A Journey through American Literature

A Journey through American Literature

A Journey through American Literature

A Journey through American Literature

Synopsis

A vivid snapshot of America's kaleidoscopic literary tradition, A Journey Through American Literature illuminates the authors, works, and events that have shaped our cultural heritage. Kevin J. Hayes charts this history through a series of approachable thematic chapters - Narrative Voice and the Short Story, the Drama of the Everyday, the Great American Novel - that reveal the richness of our literature while providing a compelling set of footholds with which to engage it. Among the topics covered are the role of travel and the symbolism of geography, characters and the importance of voice and dialect, self-definition and the American dream, new beginnings, and the role of memory. Hayes not only discusses the main canonical genres like poetry, drama, and the novel, but also looks at travel writing, autobiography, and frame tales. Key writers like Mark Twain, Ralph Ellison, Emily Dickinson, and Harriet Jacobs are central players in the drama while dozens more create a backdrop that gives this history depth. The book also features over 20 illustrations, a bibliography, and a chronology listing the key events and work in America's literary history.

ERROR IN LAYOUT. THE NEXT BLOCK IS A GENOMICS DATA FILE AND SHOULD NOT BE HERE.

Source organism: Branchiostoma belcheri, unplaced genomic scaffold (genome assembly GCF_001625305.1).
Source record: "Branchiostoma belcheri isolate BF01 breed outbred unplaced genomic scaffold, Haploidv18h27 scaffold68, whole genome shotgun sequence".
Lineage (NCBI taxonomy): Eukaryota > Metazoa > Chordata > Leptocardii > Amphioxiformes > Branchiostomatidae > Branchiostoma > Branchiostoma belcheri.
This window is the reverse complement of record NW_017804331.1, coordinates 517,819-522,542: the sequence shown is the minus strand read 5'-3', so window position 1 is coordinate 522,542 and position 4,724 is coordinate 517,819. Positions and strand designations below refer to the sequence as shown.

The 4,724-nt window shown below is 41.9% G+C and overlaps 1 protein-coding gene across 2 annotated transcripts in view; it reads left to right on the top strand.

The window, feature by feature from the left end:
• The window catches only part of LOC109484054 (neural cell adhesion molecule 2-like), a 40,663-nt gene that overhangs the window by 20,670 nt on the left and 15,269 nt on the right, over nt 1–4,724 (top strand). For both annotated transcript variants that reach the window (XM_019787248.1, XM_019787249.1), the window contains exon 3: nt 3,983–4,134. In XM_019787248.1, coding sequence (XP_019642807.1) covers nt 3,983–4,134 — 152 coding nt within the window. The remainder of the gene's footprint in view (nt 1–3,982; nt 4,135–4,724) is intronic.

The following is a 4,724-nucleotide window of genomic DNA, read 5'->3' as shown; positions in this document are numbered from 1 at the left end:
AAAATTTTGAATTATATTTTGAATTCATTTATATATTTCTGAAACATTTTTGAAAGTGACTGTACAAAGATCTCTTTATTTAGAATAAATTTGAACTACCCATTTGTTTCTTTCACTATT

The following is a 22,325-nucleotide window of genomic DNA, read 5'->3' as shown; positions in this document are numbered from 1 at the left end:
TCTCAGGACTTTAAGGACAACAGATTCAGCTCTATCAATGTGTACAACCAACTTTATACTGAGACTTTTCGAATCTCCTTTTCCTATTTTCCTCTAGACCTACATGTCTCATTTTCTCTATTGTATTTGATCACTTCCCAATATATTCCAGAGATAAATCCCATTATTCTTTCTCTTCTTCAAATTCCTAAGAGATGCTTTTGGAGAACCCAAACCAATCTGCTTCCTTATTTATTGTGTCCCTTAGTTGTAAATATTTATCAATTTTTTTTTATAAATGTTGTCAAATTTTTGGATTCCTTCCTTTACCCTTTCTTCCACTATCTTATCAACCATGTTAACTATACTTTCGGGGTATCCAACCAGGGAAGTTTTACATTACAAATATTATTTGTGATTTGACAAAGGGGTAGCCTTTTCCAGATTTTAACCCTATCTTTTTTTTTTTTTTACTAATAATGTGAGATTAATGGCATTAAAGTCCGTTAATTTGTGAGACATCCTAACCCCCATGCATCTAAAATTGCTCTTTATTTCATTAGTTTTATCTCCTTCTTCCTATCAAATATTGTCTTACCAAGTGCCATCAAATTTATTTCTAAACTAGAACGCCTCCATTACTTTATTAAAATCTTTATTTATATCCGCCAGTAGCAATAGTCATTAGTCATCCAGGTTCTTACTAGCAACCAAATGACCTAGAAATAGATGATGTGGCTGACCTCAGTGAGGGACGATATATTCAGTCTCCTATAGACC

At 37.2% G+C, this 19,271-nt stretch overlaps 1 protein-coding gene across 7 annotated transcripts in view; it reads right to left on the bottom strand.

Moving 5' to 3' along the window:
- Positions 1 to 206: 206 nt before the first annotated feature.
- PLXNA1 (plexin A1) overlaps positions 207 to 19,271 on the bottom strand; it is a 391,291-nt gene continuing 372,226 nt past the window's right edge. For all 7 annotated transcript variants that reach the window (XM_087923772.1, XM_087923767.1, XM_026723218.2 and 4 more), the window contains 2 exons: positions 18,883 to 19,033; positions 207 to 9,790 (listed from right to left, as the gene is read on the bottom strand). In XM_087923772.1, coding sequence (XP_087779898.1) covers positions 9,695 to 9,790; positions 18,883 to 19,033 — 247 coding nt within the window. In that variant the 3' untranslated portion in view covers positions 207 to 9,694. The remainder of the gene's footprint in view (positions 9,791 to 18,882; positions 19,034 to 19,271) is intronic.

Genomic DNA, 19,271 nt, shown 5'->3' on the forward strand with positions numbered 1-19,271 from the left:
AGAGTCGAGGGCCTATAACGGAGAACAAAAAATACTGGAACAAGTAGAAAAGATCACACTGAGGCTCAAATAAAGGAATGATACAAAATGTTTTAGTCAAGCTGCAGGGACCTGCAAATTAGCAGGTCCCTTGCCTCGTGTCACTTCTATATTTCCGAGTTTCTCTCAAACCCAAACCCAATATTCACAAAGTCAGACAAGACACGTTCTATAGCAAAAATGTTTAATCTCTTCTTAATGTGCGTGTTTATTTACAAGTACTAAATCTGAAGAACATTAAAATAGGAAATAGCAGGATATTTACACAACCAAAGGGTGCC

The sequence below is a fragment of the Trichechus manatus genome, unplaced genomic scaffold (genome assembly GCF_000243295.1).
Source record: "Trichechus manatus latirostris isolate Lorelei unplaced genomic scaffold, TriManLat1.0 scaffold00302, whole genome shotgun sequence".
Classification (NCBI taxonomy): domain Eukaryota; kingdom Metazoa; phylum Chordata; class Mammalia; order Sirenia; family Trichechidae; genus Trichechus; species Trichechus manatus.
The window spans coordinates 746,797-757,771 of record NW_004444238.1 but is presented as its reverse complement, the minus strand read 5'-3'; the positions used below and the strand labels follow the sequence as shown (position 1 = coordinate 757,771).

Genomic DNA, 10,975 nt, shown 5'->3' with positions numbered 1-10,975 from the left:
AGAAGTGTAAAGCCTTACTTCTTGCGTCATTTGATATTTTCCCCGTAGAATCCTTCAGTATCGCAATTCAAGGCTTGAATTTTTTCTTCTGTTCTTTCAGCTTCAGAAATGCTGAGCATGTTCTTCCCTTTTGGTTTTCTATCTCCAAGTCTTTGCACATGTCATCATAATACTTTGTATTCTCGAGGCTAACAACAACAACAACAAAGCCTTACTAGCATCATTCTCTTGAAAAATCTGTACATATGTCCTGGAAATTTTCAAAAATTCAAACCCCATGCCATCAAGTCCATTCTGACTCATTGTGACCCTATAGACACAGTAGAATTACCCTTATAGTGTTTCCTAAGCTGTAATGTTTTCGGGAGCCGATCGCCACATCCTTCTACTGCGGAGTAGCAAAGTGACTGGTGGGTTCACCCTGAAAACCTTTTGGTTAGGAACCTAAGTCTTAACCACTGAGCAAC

Excerpt

American literature is about identity. It is about much else as well, but there may be no general theme more prevalent in it or more pertinent to it. Many American authors have made the idea of identity central to their works. Consider these famous opening lines:

My name is Arthur Gordon Pym.
Call me Ishmael.
I celebrate myself, and sing myself,
And what I assume you shall assume,
For every atom belonging to me as good belongs to you.
I was born a slave; but I never knew it till six years of happy
childhood had passed away.
You don’t know about me, without you have read a book by
the name of The Adventures of Tom Sawyer, but that ain’t
no matter.
I am an invisible man.
We were somewhere around Barstow on the edge of the desert
when the drugs began to take hold.
On a sticky August evening two weeks before her due date,
Ashima Ganguli stands in the kitchen of a Central Square
apartment, combining Rice Krispies and Planters peanuts
and chopped red onion in a bowl.

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